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Managing the browser navigation history using HTML 5 pushstate and popstate

You might have come across the terms pushstate and popstate in HTML 5 and that made you wonder whats all the buzz about. To sum it up in a single sentence I would say that they are a way to intercept and manipulate your browser's navigation without having to refresh the whole page. Before we proceed, in order to see which versions of browsers support this functionality natively, check this URL. Uptil now, updating the URL in the browser meant a refresh of the entire page. However, through HTML 5 pushstate and popstate, you have control over whether or not you want a refresh to happen. This is critical for today's web based applications because of the extensive use of AJAX.


relation between browser tab, window and window.history
  1. Every HTML document that you render on a page has its own window object.
  2. Within a tab, you can navigate to different documents by changing the URL.
  3. Changing the URL automatically causes the page to refresh.
  4. If you want to change only part of the current URL, specifically - anything that follows the last '/' - but do not want to trigger a page refresh on this URL change, you make use of the HTML 5 pushstate.


HTML 5 exposes a history property on the window object. There are 5 main methods on this object.
  1. window.history.forward();
  2. window.history.back();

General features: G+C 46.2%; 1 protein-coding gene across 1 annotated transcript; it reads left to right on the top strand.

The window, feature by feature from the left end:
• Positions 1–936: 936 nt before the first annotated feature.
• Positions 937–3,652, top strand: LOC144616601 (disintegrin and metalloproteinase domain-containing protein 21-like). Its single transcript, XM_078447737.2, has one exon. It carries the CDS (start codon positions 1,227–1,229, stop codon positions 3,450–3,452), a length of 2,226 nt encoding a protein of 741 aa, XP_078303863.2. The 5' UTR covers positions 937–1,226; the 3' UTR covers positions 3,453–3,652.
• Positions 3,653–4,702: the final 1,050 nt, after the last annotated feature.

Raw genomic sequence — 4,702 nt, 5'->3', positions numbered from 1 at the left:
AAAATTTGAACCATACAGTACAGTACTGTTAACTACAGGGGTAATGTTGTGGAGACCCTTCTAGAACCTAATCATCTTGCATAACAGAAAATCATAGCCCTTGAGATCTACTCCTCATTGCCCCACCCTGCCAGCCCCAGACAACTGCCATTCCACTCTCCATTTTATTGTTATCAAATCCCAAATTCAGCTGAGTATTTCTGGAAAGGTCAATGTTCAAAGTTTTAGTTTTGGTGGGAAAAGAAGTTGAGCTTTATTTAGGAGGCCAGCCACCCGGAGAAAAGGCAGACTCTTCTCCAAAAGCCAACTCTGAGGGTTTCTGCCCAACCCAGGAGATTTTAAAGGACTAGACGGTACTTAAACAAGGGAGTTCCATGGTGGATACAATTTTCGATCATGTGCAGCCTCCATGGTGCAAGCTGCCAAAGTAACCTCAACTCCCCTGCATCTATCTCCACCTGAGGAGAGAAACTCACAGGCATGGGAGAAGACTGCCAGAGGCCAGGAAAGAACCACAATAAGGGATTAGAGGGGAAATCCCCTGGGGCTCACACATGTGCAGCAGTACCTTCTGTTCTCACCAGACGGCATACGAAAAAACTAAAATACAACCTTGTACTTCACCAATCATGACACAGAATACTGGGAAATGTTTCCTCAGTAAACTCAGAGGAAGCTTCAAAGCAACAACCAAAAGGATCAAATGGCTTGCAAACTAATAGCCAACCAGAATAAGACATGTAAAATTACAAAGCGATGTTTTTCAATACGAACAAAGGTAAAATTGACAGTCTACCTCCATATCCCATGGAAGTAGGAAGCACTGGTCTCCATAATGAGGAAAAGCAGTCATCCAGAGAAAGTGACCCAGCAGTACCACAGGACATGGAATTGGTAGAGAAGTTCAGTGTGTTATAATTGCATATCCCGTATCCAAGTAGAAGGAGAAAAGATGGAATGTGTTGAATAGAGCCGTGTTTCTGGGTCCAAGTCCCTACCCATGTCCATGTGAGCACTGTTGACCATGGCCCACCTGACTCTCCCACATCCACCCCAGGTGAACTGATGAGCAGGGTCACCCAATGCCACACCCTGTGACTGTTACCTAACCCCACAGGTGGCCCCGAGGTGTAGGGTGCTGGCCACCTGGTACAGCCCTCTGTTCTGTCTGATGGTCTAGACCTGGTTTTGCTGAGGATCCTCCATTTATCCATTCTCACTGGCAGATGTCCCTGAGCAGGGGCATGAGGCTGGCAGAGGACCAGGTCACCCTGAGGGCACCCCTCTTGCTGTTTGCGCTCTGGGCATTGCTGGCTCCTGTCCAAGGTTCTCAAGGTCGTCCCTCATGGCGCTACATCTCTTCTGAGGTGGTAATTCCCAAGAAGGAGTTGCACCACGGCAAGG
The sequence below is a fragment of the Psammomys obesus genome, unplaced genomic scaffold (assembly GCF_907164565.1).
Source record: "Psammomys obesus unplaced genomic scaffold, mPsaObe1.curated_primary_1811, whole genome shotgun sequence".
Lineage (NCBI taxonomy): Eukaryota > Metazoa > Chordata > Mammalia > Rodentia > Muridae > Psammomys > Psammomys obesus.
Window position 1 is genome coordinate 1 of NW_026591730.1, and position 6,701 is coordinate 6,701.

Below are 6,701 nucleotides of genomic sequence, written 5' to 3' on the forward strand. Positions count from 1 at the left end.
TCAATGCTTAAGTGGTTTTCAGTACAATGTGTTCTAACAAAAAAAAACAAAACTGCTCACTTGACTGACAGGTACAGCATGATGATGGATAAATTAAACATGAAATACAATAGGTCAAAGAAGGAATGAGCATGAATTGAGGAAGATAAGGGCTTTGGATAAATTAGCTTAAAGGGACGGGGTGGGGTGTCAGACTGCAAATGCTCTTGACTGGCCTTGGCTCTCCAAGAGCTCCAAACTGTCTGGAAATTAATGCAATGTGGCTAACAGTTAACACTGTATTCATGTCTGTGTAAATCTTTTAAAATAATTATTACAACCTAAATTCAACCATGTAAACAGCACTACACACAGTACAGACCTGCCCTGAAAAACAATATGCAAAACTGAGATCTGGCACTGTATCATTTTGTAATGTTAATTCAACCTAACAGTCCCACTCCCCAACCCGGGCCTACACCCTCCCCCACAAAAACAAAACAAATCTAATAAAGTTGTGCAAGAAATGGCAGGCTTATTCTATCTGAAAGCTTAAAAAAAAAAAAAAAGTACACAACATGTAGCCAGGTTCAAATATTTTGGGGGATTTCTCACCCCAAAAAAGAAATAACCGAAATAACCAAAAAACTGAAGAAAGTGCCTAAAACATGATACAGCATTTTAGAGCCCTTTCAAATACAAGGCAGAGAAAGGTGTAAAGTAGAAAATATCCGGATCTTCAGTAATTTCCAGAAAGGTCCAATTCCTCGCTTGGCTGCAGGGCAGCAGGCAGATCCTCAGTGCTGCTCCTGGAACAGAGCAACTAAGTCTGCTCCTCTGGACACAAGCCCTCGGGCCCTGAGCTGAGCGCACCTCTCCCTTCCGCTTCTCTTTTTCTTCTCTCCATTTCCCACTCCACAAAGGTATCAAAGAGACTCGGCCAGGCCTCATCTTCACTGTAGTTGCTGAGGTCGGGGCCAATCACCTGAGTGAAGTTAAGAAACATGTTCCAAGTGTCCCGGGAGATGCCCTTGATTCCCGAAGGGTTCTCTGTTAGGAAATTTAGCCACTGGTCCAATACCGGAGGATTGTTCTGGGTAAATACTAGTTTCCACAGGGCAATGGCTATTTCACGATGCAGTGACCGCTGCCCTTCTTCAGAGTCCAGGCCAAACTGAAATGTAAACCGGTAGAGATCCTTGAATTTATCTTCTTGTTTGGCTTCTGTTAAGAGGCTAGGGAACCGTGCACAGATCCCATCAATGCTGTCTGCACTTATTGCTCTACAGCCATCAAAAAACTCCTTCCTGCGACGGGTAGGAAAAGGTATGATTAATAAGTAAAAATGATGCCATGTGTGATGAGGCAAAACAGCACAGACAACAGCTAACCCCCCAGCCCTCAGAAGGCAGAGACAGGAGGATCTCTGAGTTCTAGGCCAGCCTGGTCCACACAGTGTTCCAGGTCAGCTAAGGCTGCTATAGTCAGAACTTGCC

3. window.history.go(relativeIndex);
  4. window.history.pushState()
  5. window.history.replaceState()
All of these methods are per document. i.e. If you navigate from to, will have have its own history object that it maintains and will have its own.

Connecting the dots

html 5 push and pop The syntax for invoking the pushstate function is as follows
history.pushState('stateDataString', 'an unused arg', 'url of your state');
The moment you invoke pushState, a new entry is created in the 'history' of the current document. The browser address bar is updated by replacing whatever comes after your last trailing '/' with the url that you supply in the third argument. This also means that you can only use valid URL's in the same domain and for sanity's sake, actually something that is logical to appear after current url string. The state string is stored as the state of the new URL. Storing a plain string as the state data strings boring. But what is more useful is a stringified JSON object. The next important part is the popstate. There's a tiny gotcha here. The onpopstate event is fired on the window object and not on the history object. For example, if you were on the URL
Then if you did a pushState for the url '', using the command
history.pushState( '{"somekey":"somevalue"}', ' ' , '/bar.html' );
The browser would simply update the URL to
Now, on the same tab, if you navigate to, you would be at
Now if you press the back button, the browser would take you back to
And a window.popstate event would be fired. You can handle this by
window.addEventListener("popstate", function(e) {


Also Read:

  1. Getting started with localStorage vs sessionStorage in html5
  2. Remove the blank value from a html select option dropdown
  3. What are reflows and repaints and how to avoid them
  4. Making max width work in internet explorer